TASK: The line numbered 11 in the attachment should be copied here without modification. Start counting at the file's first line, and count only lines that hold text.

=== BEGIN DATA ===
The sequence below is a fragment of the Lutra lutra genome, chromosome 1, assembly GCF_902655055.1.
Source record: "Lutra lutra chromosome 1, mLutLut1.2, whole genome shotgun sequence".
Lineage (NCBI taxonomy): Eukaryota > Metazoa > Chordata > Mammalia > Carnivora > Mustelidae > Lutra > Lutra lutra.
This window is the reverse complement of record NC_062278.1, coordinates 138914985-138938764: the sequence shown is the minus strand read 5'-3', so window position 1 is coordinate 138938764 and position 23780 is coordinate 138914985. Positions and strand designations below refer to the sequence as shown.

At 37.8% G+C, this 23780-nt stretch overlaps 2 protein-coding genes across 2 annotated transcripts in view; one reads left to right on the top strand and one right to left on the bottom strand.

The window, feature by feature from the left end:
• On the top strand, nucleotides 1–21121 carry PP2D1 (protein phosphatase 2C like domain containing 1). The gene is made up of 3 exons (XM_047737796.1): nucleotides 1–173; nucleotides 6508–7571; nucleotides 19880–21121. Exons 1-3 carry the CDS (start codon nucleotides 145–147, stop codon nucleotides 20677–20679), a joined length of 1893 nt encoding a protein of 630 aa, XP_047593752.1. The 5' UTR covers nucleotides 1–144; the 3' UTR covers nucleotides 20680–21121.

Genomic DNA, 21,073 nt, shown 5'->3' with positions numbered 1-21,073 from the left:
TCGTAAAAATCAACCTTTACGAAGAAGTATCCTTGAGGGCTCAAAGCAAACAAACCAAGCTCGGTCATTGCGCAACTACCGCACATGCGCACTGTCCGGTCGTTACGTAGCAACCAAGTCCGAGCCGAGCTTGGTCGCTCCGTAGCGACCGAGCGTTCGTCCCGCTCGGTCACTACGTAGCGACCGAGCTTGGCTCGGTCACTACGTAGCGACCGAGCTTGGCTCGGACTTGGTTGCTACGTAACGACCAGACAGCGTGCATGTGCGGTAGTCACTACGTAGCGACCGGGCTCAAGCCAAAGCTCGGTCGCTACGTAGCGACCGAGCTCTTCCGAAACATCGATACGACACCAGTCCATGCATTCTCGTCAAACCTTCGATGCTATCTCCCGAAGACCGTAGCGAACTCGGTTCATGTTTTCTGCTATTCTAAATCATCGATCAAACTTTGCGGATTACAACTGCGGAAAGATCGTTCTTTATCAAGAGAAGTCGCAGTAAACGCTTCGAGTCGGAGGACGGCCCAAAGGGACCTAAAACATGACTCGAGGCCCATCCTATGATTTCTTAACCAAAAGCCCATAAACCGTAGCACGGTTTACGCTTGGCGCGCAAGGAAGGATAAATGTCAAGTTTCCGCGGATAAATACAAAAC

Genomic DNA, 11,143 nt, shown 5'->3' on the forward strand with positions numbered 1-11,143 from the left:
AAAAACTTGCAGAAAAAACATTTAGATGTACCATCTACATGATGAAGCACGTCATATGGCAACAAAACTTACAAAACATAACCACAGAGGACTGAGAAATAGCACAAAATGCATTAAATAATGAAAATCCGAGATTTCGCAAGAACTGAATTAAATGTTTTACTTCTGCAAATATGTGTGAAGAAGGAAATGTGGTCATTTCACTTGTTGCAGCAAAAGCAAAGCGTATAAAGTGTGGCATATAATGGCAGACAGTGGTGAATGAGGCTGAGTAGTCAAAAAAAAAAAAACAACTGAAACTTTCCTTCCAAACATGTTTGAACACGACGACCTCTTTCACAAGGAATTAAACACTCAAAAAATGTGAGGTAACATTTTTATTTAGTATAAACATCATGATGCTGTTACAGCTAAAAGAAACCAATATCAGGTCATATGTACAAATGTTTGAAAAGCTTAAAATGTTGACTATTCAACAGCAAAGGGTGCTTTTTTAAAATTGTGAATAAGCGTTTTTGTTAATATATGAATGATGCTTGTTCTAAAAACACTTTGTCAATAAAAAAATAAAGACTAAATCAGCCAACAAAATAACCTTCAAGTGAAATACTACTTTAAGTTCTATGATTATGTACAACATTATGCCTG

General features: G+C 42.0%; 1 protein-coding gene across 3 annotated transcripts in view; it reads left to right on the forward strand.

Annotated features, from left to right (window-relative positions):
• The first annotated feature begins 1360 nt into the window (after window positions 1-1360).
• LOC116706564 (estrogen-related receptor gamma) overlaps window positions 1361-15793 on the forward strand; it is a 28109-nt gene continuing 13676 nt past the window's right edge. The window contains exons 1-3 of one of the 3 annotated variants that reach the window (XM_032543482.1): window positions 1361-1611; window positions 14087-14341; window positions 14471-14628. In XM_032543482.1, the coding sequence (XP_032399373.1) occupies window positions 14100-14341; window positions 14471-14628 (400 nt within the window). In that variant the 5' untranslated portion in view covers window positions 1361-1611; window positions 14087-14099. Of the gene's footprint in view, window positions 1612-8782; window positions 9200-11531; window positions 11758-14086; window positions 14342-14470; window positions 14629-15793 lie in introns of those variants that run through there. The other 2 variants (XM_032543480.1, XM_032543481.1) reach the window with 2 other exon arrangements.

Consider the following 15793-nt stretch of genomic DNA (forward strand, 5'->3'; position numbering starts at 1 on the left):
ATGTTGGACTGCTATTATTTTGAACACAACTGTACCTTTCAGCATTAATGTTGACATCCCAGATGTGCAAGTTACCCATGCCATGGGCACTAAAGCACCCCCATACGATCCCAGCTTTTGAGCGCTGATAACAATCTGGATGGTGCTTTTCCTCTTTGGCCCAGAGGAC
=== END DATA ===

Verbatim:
AAAAACTTGCAGAAAAAACATTTAGATGTACCATCTACATGATGAAGCACGTCATATGGCAACAAAACTTACAAAACATAACCACAGAGGACTGAGAAATAGCACAAAATGCATTAAATAATGAAAATCCGAGATTTCGCAAGAACTGAATTAAATGTTTTACTTCTGCAAATATGTGTGAAGAAGGAAATGTGGTCATTTCACTTGTTGCAGCAAAAGCAAAGCGTATAAAGTGTGGCATATAATGGCAGACAGTGGTGAATGAGGCTGAGTAGTCAAAAAAAAAAAAACAACTGAAACTTTCCTTCCAAACATGTTTGAACACGACGACCTCTTTCACAAGGAATTAAACACTCAAAAAATGTGAGGTAACATTTTTATTTAGTATAAACATCATGATGCTGTTACAGCTAAAAGAAACCAATATCAGGTCATATGTACAAATGTTTGAAAAGCTTAAAATGTTGACTATTCAACAGCAAAGGGTGCTTTTTTAAAATTGTGAATAAGCGTTTTTGTTAATATATGAATGATGCTTGTTCTAAAAACACTTTGTCAATAAAAAAATAAAGACTAAATCAGCCAACAAAATAACCTTCAAGTGAAATACTACTTTAAGTTCTATGATTATGTACAACATTATGCCTG